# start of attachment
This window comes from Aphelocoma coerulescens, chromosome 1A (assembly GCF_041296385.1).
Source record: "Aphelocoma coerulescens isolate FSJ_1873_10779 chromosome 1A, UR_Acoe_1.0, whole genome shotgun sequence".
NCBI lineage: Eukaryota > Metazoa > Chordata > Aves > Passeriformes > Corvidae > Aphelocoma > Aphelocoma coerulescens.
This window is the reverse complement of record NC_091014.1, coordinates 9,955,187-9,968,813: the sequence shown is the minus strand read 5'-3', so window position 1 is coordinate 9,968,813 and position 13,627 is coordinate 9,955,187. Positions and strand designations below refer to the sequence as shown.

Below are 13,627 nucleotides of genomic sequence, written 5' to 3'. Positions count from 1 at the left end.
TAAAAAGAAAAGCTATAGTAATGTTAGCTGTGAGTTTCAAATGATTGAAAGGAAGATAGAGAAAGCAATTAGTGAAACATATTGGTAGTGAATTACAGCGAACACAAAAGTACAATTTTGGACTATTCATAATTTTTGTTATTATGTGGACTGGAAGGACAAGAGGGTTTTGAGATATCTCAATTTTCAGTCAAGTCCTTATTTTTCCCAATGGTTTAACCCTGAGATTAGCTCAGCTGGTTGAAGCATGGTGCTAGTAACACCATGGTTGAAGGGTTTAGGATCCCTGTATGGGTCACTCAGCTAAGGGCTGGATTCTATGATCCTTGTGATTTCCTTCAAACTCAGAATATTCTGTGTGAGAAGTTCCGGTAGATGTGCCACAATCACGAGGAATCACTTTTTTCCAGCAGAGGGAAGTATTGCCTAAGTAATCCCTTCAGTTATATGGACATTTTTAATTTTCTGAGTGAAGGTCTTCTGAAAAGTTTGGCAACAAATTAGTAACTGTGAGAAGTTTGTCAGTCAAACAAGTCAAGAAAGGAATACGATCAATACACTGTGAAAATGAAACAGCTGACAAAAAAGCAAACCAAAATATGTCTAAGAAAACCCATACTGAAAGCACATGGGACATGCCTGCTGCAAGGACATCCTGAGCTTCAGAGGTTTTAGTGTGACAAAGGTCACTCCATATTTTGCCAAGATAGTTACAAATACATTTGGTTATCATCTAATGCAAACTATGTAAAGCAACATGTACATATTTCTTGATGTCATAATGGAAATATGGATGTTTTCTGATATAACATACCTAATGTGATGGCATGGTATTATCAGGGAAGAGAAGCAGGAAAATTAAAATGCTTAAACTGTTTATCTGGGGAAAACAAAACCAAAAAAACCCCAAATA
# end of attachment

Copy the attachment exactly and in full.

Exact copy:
This window comes from Aphelocoma coerulescens, chromosome 1A (assembly GCF_041296385.1).
Source record: "Aphelocoma coerulescens isolate FSJ_1873_10779 chromosome 1A, UR_Acoe_1.0, whole genome shotgun sequence".
NCBI lineage: Eukaryota > Metazoa > Chordata > Aves > Passeriformes > Corvidae > Aphelocoma > Aphelocoma coerulescens.
This window is the reverse complement of record NC_091014.1, coordinates 9,955,187-9,968,813: the sequence shown is the minus strand read 5'-3', so window position 1 is coordinate 9,968,813 and position 13,627 is coordinate 9,955,187. Positions and strand designations below refer to the sequence as shown.

Below are 13,627 nucleotides of genomic sequence, written 5' to 3'. Positions count from 1 at the left end.
TAAAAAGAAAAGCTATAGTAATGTTAGCTGTGAGTTTCAAATGATTGAAAGGAAGATAGAGAAAGCAATTAGTGAAACATATTGGTAGTGAATTACAGCGAACACAAAAGTACAATTTTGGACTATTCATAATTTTTGTTATTATGTGGACTGGAAGGACAAGAGGGTTTTGAGATATCTCAATTTTCAGTCAAGTCCTTATTTTTCCCAATGGTTTAACCCTGAGATTAGCTCAGCTGGTTGAAGCATGGTGCTAGTAACACCATGGTTGAAGGGTTTAGGATCCCTGTATGGGTCACTCAGCTAAGGGCTGGATTCTATGATCCTTGTGATTTCCTTCAAACTCAGAATATTCTGTGTGAGAAGTTCCGGTAGATGTGCCACAATCACGAGGAATCACTTTTTTCCAGCAGAGGGAAGTATTGCCTAAGTAATCCCTTCAGTTATATGGACATTTTTAATTTTCTGAGTGAAGGTCTTCTGAAAAGTTTGGCAACAAATTAGTAACTGTGAGAAGTTTGTCAGTCAAACAAGTCAAGAAAGGAATACGATCAATACACTGTGAAAATGAAACAGCTGACAAAAAAGCAAACCAAAATATGTCTAAGAAAACCCATACTGAAAGCACATGGGACATGCCTGCTGCAAGGACATCCTGAGCTTCAGAGGTTTTAGTGTGACAAAGGTCACTCCATATTTTGCCAAGATAGTTACAAATACATTTGGTTATCATCTAATGCAAACTATGTAAAGCAACATGTACATATTTCTTGATGTCATAATGGAAATATGGATGTTTTCTGATATAACATACCTAATGTGATGGCATGGTATTATCAGGGAAGAGAAGCAGGAAAATTAAAATGCTTAAACTGTTTATCTGGGGAAAACAAAACCAAAAAAACCCCAAATA